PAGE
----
Skip to content
My WebMD Sign In, Sign Up

Non-Hodgkin's Lymphoma

Font Size

Adult Non-Hodgkin Lymphoma Treatment (PDQ®): Treatment - Patient Information [NCI] - General Information About Adult Non-Hodgkin Lymphoma

continued...

Waldenström macroglobulinemia begins in a type of white blood cell called B lymphocytes. Certain B lymphocytes multiply out of control and make large amounts of a protein called monoclonal immunoglobulin M (IgM) antibody. High levels of IgM in the blood cause the blood to thicken and leads to many of the symptoms of Waldenström macroglobulinemia. Waldenström macroglobulinemia is also called lymphoplasmacytic lymphoma.

Age, gender, and a weakened immune system can affect the risk of adult non-Hodgkin lymphoma.

Anything that increases your risk of getting a disease is called a risk factor. Having a risk factor does not mean that you will get cancer; not having risk factors doesn't mean that you will not get cancer. Talk with your doctor if you think you may be at risk. Risk factors for adult non-Hodgkin lymphoma include the following:

  • Being older, male, or white.
  • Having one of the following medical conditions:
    • An inherited immune disorder (for example, hypogammaglobulinemia or Wiskott-Aldrich syndrome).
    • An autoimmune disease (for example, rheumatoid arthritis, psoriasis, or Sjögren syndrome).
    • HIV /AIDS.
    • Human T-lymphotrophic virus type I or Epstein-Barr virus.
    • A history of Helicobacter pylori infection.
  • Taking immunosuppressant drugs after an organ transplant.
  • Being exposed to certain pesticides.
  • A diet high in meats and fat.
  • Past treatment for Hodgkin lymphoma.

Possible signs of adult non-Hodgkin lymphoma include fever, sweating, fatigue, and weight loss.

These and other symptoms may be caused by adult non-Hodgkin lymphoma. Other conditions may cause the same symptoms. Check with your doctor if you have any of the following problems:

  • Painless swelling in the lymph nodes in the neck, underarm, groin, or stomach.
  • Fever for no known reason.
  • Drenching night sweats.
  • Feeling very tired.
  • Weight loss for no known reason.
  • Skin rash or itchy skin.
  • Pain in the chest, abdomen, or bones for no known reason.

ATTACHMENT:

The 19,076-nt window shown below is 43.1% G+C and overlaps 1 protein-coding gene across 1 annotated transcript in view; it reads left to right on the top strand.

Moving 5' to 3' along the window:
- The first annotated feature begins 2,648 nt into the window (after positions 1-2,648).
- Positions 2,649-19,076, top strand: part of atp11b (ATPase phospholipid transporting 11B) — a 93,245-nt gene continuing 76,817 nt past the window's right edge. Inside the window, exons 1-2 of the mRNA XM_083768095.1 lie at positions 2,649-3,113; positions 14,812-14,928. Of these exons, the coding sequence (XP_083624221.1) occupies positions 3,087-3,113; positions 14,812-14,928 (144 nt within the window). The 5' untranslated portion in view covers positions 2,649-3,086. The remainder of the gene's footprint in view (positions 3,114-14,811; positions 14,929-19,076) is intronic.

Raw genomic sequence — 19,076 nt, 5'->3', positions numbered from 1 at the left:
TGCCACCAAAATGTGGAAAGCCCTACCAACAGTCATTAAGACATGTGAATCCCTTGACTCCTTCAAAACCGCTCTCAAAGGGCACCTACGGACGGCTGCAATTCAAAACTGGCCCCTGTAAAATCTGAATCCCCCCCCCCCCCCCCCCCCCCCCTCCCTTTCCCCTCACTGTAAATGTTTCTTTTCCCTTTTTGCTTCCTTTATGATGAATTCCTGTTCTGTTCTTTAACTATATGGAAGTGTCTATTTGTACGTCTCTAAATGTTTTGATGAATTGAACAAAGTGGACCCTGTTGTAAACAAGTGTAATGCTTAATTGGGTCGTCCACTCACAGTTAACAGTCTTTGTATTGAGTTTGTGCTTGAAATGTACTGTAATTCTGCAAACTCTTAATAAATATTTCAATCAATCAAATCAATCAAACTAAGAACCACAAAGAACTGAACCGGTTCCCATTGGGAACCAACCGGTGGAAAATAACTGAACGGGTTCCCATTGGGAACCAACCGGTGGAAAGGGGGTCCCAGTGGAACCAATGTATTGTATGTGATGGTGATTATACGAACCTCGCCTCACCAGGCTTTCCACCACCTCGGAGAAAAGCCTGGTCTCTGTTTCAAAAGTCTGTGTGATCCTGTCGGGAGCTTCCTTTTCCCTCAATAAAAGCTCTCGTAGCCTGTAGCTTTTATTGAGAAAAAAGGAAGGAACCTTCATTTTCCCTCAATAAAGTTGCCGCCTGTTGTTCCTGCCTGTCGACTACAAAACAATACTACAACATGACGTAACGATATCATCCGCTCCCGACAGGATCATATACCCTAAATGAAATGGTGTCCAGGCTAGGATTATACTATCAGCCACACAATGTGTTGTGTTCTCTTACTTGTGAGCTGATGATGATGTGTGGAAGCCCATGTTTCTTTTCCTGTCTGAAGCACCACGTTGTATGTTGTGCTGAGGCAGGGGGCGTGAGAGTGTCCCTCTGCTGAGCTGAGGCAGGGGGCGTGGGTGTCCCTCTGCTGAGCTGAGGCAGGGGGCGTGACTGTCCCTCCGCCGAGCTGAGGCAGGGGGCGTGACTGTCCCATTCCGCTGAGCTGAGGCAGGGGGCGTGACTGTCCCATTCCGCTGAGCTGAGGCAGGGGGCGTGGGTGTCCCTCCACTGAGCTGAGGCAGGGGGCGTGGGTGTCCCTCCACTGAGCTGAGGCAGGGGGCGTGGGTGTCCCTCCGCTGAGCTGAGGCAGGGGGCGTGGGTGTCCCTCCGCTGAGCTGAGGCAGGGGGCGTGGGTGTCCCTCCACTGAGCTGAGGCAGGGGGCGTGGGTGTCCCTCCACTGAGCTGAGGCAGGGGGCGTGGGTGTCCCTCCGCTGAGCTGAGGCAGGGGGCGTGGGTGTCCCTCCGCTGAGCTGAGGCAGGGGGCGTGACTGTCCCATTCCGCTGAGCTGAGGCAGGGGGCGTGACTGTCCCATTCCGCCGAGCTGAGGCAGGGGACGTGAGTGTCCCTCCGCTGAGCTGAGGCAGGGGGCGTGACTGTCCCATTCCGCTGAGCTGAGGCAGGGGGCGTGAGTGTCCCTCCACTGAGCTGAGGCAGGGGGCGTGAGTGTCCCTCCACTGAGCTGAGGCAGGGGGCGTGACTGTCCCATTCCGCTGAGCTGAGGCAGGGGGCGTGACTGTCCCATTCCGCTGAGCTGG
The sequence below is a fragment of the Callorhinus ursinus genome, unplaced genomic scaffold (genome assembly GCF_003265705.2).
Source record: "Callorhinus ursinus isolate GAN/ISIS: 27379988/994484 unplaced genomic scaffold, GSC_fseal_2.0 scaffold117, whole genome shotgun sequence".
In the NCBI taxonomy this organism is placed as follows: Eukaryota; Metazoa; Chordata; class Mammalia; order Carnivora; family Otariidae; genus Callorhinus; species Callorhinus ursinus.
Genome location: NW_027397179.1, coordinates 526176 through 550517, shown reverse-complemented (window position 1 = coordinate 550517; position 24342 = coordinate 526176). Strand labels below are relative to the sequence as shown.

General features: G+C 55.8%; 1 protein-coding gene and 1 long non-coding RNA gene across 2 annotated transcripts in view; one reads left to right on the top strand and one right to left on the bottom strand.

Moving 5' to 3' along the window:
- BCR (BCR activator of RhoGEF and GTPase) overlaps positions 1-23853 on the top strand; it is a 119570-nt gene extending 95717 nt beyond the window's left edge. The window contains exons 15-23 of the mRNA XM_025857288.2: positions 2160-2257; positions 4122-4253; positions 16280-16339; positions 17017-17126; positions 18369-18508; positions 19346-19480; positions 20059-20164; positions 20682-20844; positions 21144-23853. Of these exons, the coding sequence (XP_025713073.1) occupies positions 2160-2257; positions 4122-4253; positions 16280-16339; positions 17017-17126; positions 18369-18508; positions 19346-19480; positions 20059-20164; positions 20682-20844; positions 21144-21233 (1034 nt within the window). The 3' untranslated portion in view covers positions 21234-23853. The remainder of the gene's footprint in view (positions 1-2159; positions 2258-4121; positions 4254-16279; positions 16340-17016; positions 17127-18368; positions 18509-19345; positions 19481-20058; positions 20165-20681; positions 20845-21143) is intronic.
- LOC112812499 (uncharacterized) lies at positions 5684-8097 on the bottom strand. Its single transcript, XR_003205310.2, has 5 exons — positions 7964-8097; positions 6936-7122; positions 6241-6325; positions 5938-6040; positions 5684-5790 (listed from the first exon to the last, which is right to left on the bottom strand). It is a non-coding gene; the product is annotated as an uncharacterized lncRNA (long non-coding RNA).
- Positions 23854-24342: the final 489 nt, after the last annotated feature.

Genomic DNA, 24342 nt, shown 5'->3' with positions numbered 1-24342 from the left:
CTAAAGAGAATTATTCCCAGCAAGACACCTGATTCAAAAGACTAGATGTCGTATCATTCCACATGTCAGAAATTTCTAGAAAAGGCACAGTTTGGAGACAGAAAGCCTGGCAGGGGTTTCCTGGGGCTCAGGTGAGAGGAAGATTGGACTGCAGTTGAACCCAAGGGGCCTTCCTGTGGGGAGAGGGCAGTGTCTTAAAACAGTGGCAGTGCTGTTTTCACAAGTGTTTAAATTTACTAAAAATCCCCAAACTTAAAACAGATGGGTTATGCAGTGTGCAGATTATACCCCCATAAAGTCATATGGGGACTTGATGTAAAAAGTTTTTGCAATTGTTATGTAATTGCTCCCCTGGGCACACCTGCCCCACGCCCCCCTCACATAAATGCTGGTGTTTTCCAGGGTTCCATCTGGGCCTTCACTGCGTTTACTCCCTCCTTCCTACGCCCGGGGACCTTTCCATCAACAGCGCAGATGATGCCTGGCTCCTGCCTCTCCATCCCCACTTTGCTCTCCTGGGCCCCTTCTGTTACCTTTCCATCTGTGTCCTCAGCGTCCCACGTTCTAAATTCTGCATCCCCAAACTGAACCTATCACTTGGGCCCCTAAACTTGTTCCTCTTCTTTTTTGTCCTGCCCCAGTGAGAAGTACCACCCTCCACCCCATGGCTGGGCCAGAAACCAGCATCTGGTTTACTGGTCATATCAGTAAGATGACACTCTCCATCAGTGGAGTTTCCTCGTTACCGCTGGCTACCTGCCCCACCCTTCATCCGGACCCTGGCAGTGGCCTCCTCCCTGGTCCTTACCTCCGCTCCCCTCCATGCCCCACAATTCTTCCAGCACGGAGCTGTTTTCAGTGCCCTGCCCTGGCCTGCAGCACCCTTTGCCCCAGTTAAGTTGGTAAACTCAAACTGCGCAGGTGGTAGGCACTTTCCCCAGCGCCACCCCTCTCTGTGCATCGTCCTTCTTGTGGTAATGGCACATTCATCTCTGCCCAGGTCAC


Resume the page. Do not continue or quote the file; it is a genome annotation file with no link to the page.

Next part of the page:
Symptoms of Waldenström macroglobulinemia depend on the part of the body affected. Most patients with Waldenström macroglobulinemia have no symptoms. Check with your doctor if you have any of the following problems:

  • Feeling very tired.
  • Headache.
  • Easy bruising or bleeding, such as nosebleeds or bleeding from the gums.
  • Vision changes, such as blurred vision or blind spots.
  • Dizziness.
  • Pain, tingling, or numbness, especially in the hands, feet, fingers, or toes.
  • Confusion.
  • Pain or a feeling of fullness below the ribs on the left side.
  • Painless lumps in the neck, underarm, stomach, or groin.
  • Weight loss for no known reason.

Tests that examine the body and lymph system are used to help detect (find) and diagnose adult non-Hodgkin lymphoma.

The following tests and procedures may be used:

  • Physical exam and history: An exam of the body to check general signs of health, including checking for signs of disease, such as lumps or anything else that seems unusual. A history of the patient's health habits and past illnesses and treatments will also be taken.
  • Blood and urineimmunoglobulin studies: A procedure in which a blood or urine sample is checked to measure the amounts of certain antibodies (immunoglobulins). In Waldenström macroglobulinemia, immunoglobulin M (IgM) and beta-2-microglobulin is measured. A higher- or lower-than-normal amount of these substances can be a sign of disease.